We must detach from the definition of the Gospel all vestige or our performance or experience. Otherwise we shall just spoil it or distort it! 

Here is a precise definition of the Gospel:

'The Gospel is the miraculous birth, perfect life, sacrificial atoning death, bodily resurrection and ascension to the right hand of God, of Jesus of Nazareth, the Son of God, on behalf of all those who put their faith in Him, so that they can be forgiven for their rebellion against God and reconciled to Him.' 

(Although this is a precise definition of the Gospel, obviously a great deal more emerges once anyone begins to ask questions about the gospel eg simply 'why do we need Jesus to do this for us?' See below for further comment on the content and implications of the Gospel by Dr J. Packer.)

Notice that this definition has nothing of our experience or performance in it to spoil it! It is ALL of God. THIS is the Gospel we are to proclaim. Our hearers can argue against it, ridicule it, and finally disbelieve it, but our poor or indifferent performance as Christians is not part of it. 

By the way, it is not fair to condemn the Christian Faith because some of its believers are not very good!  The game of football is played very well by some teams but very badly by others, but no one dreams of saying that football itself is a bad game because some aren't good at it!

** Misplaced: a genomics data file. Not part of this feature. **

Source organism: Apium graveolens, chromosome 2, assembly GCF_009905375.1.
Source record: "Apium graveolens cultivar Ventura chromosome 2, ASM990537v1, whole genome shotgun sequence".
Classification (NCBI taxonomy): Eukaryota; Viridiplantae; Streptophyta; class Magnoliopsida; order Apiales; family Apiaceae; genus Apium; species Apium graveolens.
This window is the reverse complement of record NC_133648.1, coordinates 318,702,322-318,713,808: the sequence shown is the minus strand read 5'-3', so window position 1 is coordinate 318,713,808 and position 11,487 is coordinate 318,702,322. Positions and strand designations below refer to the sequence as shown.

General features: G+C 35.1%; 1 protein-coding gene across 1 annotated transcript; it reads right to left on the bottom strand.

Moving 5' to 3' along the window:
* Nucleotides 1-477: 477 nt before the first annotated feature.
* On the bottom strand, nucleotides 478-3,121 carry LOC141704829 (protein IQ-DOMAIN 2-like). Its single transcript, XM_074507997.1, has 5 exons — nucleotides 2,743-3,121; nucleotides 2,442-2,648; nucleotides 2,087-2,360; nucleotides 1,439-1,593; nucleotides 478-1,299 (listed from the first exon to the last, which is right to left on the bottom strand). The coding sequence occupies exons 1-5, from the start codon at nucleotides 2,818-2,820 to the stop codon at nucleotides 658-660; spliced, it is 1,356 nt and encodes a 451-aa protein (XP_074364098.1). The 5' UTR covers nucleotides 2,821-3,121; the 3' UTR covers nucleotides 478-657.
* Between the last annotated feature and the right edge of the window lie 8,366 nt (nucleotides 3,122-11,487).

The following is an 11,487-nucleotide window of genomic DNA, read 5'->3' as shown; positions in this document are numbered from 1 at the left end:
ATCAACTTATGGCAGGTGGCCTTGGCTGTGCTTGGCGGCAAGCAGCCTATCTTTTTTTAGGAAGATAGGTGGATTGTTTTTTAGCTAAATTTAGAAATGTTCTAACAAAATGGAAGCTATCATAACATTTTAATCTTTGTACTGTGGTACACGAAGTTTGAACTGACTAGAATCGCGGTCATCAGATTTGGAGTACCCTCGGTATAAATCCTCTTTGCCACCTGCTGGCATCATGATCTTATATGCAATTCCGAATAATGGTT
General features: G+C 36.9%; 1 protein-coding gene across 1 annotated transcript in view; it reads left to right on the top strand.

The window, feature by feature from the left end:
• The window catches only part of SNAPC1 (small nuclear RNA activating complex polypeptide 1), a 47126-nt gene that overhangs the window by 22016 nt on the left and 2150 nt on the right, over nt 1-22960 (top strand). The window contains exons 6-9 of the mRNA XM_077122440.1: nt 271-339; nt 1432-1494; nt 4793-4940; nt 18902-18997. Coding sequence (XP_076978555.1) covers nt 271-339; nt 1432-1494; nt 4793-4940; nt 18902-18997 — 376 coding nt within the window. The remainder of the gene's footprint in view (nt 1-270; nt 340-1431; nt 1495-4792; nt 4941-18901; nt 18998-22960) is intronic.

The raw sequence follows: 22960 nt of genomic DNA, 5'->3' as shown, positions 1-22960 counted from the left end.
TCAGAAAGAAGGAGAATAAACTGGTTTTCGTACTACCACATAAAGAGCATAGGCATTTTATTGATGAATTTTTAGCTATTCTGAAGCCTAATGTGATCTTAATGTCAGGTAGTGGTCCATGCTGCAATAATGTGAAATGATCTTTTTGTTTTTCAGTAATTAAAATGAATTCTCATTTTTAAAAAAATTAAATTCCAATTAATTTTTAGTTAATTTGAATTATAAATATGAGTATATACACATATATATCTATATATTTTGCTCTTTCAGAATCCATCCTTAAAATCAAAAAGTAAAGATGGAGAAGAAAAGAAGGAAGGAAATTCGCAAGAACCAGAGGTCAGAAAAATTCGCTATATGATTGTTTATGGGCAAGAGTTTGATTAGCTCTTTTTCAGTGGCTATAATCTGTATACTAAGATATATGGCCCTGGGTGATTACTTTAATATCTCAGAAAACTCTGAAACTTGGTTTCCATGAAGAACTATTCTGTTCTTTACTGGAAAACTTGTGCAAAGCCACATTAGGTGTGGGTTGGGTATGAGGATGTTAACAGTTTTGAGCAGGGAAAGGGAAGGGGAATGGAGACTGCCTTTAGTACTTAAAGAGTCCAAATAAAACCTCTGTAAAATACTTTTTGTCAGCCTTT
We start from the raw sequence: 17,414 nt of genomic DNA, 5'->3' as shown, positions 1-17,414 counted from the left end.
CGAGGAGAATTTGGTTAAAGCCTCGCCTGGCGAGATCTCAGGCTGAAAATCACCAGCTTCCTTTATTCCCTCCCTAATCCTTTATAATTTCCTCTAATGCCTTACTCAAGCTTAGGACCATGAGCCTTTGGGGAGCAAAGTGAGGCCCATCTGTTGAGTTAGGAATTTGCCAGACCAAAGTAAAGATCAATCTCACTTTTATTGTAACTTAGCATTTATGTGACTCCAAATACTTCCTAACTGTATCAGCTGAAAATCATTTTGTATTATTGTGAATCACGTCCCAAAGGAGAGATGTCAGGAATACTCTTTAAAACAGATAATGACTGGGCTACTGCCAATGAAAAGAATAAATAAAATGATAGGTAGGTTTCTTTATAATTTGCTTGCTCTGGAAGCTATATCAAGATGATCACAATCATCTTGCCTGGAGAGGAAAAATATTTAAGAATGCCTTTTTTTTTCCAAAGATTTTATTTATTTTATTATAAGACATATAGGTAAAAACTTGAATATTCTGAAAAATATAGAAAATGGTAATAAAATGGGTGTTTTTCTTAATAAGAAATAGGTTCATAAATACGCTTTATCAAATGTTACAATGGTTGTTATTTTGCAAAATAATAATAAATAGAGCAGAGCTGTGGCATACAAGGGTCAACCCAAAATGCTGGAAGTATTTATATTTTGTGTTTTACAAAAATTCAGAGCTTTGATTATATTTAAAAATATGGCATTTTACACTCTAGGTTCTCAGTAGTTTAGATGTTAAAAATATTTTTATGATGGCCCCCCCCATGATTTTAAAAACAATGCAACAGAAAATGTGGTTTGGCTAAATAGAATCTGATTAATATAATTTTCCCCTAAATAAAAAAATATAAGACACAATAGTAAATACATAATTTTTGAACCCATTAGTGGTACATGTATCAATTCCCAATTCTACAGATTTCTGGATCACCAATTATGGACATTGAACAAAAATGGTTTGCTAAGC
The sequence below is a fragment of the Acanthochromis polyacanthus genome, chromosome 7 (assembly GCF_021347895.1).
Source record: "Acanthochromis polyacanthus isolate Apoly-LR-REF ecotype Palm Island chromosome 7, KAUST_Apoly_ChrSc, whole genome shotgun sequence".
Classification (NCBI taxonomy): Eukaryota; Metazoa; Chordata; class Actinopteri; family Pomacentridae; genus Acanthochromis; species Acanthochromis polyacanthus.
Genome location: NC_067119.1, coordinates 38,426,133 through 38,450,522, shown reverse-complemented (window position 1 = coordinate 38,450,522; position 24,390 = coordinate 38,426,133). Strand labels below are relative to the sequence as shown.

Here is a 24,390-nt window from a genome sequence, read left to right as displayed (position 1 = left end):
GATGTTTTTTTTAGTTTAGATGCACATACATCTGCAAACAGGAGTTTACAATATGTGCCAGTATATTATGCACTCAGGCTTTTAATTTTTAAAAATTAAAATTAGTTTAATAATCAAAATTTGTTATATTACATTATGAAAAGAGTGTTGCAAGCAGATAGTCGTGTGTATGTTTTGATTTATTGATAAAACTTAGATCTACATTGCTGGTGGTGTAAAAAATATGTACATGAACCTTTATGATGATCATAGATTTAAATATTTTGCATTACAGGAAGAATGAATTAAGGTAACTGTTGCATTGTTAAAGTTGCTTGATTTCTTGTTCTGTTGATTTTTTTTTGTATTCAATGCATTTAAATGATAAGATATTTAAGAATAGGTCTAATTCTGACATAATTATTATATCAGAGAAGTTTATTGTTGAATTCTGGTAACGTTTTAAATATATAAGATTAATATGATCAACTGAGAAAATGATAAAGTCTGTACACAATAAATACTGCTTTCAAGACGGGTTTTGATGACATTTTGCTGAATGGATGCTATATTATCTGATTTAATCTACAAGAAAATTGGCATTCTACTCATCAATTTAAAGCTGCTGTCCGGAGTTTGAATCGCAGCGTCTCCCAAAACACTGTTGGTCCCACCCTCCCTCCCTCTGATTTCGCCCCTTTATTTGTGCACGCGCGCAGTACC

Of course, the definition of the Gospel above needs to be further explicated or unpacked in order for anyone to understand it fully.  But it is a precise statement against which to check what else we say about it. For example, we may use the shorthand 'Jesus Christ died for our sins so that we can go to heaven' or 'Jesus died on the cross for our sins.' But sooner or later we are going to have to explain the rest of the definition to clarify what the Gospel is. Let's go on now to examine the Gospel in Scripture, constantly bearing in mind the definition of it above.

(2) How Scripture describes* the Gospel

* Note: 'describes' not 'defines'; they are different.

1. It is the gospel of: 

the Grace of God (Acts 20:24), Promise (Rom.1:1,2), the Glory of Christ (2 Cor.4:4), the Word of Truth (Col.1:5), Salvation (Eph.1:13), Peace [with God](Eph.6:15), the Kingdom of God (Acts 8:12).

2. But it is not popular: 1 Cor.1:18,23 it is foolishness and a stumbling block; Why 2 Cor.4;3,4?

3. Whose Gospel is it?

The three persons of the Trinity work together in union (Titus 3:4-7 are prime verses) but Scripture puts the emphasis on God the Son (Mark 1:1, 2 Cor.4:4, 1 Tim1:15, 2 Tim 1:9, 1 Jo.2:1, Rom.5:1, Rom.6:23,8:39, Jo1;17, Acts 5:42, Rom.3:24. (See the previous article on this web page for more on the Trinity.)